Homeowners have been warned to check their solar panel systems immediately as part of an urgent recall of batteries that have caught fire and caused injuries and property damage.
The dangerous LG batteries are mainly installed in homes as part of a solar energy system to capture and store renewable energy.
Australia’s Competition and Consumer Commission issued a warning on Monday, saying while thousands of the potentially deadly LG solar batteries have already been recalled, LG is trying to track down thousands more with an additional 10,000 batteries that are at risk of overheating.
Batteries, which can be LG, SolaX, Opal, Redback, Red Earth, Eguana, and VARTA brands, can overheat and catch fire, which can result in property damage and personal injury.
The Consumer Protection Agency said it will contact nearly 5,000 homes directly in the coming weeks that are likely to have solar energy systems with dangerous solar batteries.
To date, approximately 2,900 batteries have been replaced or removed from consumer properties.
Another 1,400 batteries have been switched off or their maximum charge capacity reduced to 75 percent to reduce the risk of overheating while awaiting replacement or refund.
However, LG and SolaX are trying to track down about 3000 more recalled batteries.
“This recall has been updated twice to include new models, affected systems and dates of manufacture. Even if your battery has not been previously recalled, you will need to recheck your battery’s serial number. We remain very concerned about the fire risks posed by these faulty batteries, so please act quickly,” said ACCC Vice Chair Delia Rickard.
“Unfortunately, nine incidents involving these types of batteries resulting in property damage and one injury have been reported in Australia since October 2019. We don’t want to see any more incidents or injuries.”
Consumers are urged to turn off affected batteries, leave them turned off, and contact the manufacturer for a free replacement or refund.
LG will provide financial compensation to consumers who face higher electricity bills because they cannot use their battery as expected.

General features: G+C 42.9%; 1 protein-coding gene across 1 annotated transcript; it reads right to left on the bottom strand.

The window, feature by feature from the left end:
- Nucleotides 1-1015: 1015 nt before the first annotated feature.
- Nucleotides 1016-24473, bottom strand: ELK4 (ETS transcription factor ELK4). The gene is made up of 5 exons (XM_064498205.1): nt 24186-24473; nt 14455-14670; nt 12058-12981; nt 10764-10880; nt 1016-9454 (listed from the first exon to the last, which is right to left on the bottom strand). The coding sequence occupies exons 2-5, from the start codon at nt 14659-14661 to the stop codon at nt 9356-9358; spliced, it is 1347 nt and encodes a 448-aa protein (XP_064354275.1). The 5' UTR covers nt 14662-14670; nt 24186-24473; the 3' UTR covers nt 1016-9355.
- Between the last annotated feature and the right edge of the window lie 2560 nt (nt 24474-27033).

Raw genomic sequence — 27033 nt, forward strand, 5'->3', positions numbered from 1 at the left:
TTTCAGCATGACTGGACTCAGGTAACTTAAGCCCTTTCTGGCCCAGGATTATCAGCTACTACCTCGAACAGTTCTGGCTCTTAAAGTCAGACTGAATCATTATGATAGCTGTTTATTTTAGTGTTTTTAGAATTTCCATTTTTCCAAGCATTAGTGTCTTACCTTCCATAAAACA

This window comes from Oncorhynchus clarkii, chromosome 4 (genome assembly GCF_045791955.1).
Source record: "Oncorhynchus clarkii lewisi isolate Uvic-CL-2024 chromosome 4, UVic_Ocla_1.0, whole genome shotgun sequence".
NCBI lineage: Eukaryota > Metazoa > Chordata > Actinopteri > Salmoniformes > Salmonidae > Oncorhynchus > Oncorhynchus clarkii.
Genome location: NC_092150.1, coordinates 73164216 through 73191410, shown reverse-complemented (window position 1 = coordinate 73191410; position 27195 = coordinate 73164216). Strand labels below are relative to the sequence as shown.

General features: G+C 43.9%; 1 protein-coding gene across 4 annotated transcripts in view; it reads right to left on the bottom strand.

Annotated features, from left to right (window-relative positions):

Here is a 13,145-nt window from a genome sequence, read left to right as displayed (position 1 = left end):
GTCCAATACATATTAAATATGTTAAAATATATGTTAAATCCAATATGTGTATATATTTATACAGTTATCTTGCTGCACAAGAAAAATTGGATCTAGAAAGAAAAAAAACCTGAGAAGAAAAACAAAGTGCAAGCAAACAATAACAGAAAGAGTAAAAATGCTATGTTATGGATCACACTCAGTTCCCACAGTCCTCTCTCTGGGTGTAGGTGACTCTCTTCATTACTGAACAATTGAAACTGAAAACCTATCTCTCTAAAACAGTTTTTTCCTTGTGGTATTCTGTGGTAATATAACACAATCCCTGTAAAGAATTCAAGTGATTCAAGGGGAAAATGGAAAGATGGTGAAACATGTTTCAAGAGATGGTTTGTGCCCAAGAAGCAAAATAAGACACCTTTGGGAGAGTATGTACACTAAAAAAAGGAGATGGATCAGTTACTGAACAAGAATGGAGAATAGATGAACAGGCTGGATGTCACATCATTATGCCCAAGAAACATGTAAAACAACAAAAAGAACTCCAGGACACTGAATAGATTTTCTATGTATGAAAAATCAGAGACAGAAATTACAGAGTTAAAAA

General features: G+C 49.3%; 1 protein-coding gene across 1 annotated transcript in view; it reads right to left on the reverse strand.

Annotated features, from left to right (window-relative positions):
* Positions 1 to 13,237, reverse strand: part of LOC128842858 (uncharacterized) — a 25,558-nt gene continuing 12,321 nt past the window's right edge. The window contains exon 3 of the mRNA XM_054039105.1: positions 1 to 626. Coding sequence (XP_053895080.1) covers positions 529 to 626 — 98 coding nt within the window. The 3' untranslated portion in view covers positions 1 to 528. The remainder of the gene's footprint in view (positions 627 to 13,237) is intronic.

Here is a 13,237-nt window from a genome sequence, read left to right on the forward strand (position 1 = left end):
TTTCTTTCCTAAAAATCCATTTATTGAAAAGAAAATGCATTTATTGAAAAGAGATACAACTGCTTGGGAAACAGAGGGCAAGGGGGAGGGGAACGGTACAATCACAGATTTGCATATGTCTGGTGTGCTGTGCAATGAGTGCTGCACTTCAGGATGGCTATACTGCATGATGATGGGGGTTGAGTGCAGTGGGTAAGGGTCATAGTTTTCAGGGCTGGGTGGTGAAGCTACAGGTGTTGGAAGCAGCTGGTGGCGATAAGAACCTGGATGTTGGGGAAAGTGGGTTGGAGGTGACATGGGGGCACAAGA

LG will replace recalled batteries manufactured between March 29, 2017 and September 13, 2018 free of charge.
Alternatively, consumers can opt for a refund and have the recalled battery removed from their property free of charge.
“While we are trying to reach as many affected households as possible in the coming weeks, please do not wait to be contacted. Check if your battery has been recalled and take action now,” Ms. Rickard said.
LG has also told the ACCC that it has identified about 10,000 additional batteries that are at risk of overheating.
To counter this risk, LG suggests installing diagnostic software to identify and shut down dangerous batteries, which will then be replaced free of charge.
Electrical safety regulators are currently reviewing LG’s proposed diagnostic software as a workaround for these extra batteries.
What consumers should do
1. Check if your battery has been recalled
Consumers can use the serial number checker on LG’s website www.lgessbattery.com/au to see if their energy storage system is affected by the recall.
2. If your battery has been recalled, turn it off
To safely switch off the battery storage system, read the battery storage system instructions or contact the installer or LG Energy Solution on 1300 677 273 or email email@example.com
3. Contact the manufacturer
Contact the manufacturer to let them know you have a recalled battery and arrange for remedial action.
For LG, Redback, Red Earth, Evolve or VARTA energy storage systems, contact LG Energy Solution on 1300 677 273 or email firstname.lastname@example.org
For SolaX or Opal battery systems, contact SolaX Power on 1300 476 529 or email email@example.com.
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